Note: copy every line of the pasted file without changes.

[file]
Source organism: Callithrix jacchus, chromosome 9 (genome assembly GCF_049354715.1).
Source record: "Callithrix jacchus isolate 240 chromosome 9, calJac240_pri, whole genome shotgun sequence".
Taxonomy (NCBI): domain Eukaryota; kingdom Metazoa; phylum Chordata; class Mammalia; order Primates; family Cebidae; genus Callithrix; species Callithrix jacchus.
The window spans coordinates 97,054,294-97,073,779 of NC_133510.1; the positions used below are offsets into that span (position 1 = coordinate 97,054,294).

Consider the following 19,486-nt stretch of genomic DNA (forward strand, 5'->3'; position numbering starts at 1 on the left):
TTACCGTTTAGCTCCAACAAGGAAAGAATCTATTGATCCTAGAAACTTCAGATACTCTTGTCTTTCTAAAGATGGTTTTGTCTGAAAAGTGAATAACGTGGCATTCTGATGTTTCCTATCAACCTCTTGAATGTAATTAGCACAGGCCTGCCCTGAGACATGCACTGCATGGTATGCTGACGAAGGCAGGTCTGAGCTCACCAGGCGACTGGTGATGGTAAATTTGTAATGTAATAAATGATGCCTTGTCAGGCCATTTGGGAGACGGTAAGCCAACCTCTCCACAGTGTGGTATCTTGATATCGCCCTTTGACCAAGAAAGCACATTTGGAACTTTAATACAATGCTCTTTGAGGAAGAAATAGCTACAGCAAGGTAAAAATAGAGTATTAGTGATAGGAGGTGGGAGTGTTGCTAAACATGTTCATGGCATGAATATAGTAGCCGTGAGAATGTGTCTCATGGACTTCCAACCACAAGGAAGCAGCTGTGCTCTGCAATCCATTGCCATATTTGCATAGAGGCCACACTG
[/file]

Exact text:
Source organism: Callithrix jacchus, chromosome 9 (genome assembly GCF_049354715.1).
Source record: "Callithrix jacchus isolate 240 chromosome 9, calJac240_pri, whole genome shotgun sequence".
Taxonomy (NCBI): domain Eukaryota; kingdom Metazoa; phylum Chordata; class Mammalia; order Primates; family Cebidae; genus Callithrix; species Callithrix jacchus.
The window spans coordinates 97,054,294-97,073,779 of NC_133510.1; the positions used below are offsets into that span (position 1 = coordinate 97,054,294).

Consider the following 19,486-nt stretch of genomic DNA (forward strand, 5'->3'; position numbering starts at 1 on the left):
TTACCGTTTAGCTCCAACAAGGAAAGAATCTATTGATCCTAGAAACTTCAGATACTCTTGTCTTTCTAAAGATGGTTTTGTCTGAAAAGTGAATAACGTGGCATTCTGATGTTTCCTATCAACCTCTTGAATGTAATTAGCACAGGCCTGCCCTGAGACATGCACTGCATGGTATGCTGACGAAGGCAGGTCTGAGCTCACCAGGCGACTGGTGATGGTAAATTTGTAATGTAATAAATGATGCCTTGTCAGGCCATTTGGGAGACGGTAAGCCAACCTCTCCACAGTGTGGTATCTTGATATCGCCCTTTGACCAAGAAAGCACATTTGGAACTTTAATACAATGCTCTTTGAGGAAGAAATAGCTACAGCAAGGTAAAAATAGAGTATTAGTGATAGGAGGTGGGAGTGTTGCTAAACATGTTCATGGCATGAATATAGTAGCCGTGAGAATGTGTCTCATGGACTTCCAACCACAAGGAAGCAGCTGTGCTCTGCAATCCATTGCCATATTTGCATAGAGGCCACACTG